Bronx Baseball Daily welcomes yet another new writer to the team, Marc Perez-Santalla. Marc’s first article discusses the man that we all love to debate over — Joba Chamberlain. The starter vs. reliever debate has been mostly put to bed these days, but the result of that debate might be that he exits the Bronx when he becomes a free agent after this season. Join me in welcoming Marc to the team and enjoy his piece.
By Marc Perez-Santalla
Yankees pitcher Joba Chamberlain entered this year’s spring training fully healthy and ready to get back on the mound. At this time almost a year ago, Joba experienced a freak injury while he was already rehabbing from Tommy John Surgery performed in 2011.
Chamberlain was jumping on a trampoline with his son Karter and came down badly on his right foot (the foot he pushes off on). He suffered an open dislocation of the ankle and lost a significant amount of blood.
At the time, it was speculated that the injury could be career threatening. Joba was able to tough through his recovery and made it back to the team towards the end of the season, pitching twenty-two mediocre innings in middle relief with a 4.35 ERA and a 1.54 WHIP. Fortunately for Chamberlain, he made it through this offseason without any freak injuries and came into camp ready to play.
Joba’s entire Yankee career has been a bit of a public spectacle. He got called up in 2007 and looked like a godsend to the organization. He overpowered hitters, only allowing one earned run in 24 innings while racking up 34 strikeouts. Chamberlain was initially under the restrictions of the infamous “Joba Rules,” where he was prevented from pitching in back-to-back days and received an extra day of rest for each inning he threw in an appearance.
In 2008, it seemed as though he would continue his ascent into becoming a dominant pitcher. While logging 100 hundred innings as both a reliever and a starter, Joba accumulated an exceptional 2.60 ERA, 1.25 WHIP, and had 10.6 K/9. In 2009, Joba won the battle to be the fifth starter over Phil Hughes. Much to everyone’s disappointment, he regressed and was dismal in the starting rotation. He finished the regular season with a 9-6 record, while struggling to the tune of a 4.75 ERA and a 1.54 WHIP. He performed admirably in a set-up role during the world season run, allowing two runs during six and a third innings.
The next season, Joba was once again in competition with Phil Hughes for the final rotation spot. This time though, he lost the battle and was relegated to the bullpen. Joba proceeded to continue his struggles during the first half of the season, posting an ERA north of 5.00. There still seemed to be hope though, as Joba righted the ship and finished out the year with a 2.38 ERA in his final 28 outings.
In 2011, he was designated to bullpen duty where he once again showed his flair and dominance, posting a 2.83 ERA and allowing just over one batter to reach base per inning. Just when things were starting to look up again for Joba, he suffered a devastating elbow injury in June that required Tommy John Surgery. It was initially predicted that Chamberlain would miss ten to fourteen months, thus putting a hold on his precarious career as a Yankee.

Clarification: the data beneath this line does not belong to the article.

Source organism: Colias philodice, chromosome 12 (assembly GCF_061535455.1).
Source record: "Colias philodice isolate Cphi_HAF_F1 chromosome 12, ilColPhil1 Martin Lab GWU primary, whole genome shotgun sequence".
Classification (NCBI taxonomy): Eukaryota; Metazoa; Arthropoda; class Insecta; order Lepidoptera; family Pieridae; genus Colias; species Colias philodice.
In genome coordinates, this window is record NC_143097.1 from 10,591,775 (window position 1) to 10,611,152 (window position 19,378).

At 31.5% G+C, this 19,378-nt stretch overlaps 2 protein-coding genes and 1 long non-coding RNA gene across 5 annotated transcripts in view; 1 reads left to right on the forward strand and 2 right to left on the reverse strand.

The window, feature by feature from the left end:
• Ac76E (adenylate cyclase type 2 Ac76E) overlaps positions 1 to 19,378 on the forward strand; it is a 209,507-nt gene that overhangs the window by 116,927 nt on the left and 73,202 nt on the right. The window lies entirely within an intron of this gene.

Joba’s future with the team is uncertain at this point. The one thing that is definite though, is that he will pitch in the bullpen, possibly setting up for David Robertson. Joba hopes to pitch well for the Yanks as his impending free agency looms at the conclusion of this season.
His chances to stay with the Yankees following 2013 are beginning to look unlikely, as he made some disconcerting comments to a reporter about a week ago. Joba was asked if he wanted to be a closer and he replied: “At some point, yes.”
He continued by also alluding to the idea of being a starter again; “It’s one of those things. Do I have four pitches I can throw for strikes? Yes. Do I have two pitches I can throw at any time? Yes. I guess I am trying to have my cake and eat it, too. I feel I am in a position to do both and I have proven I can [start or relieve]. I want to do one or the other. I found my confidence in the bullpen and if I get a chance to start — wherever that’s at — without a doubt.”
Based on those comments, it appears as though Joba views himself as either a big league starter or closer, as opposed to middle relief duty. The Yankees have essentially given up on him as a starting pitcher and there does not appear to be a closing opportunity for him with the club next season. The team will most likely choose to go with quality set-up man David Robertson, or possibly top relieving prospect Mark Montgomery.
On top of this, Joba is already making almost two million dollars this season, and with a solid season could be primed for more money elsewhere. While Joba Chamberlain’s future with the organization is ambiguous, Yankee fans are just hoping that he can pull it together and lock down the seventh inning for the team.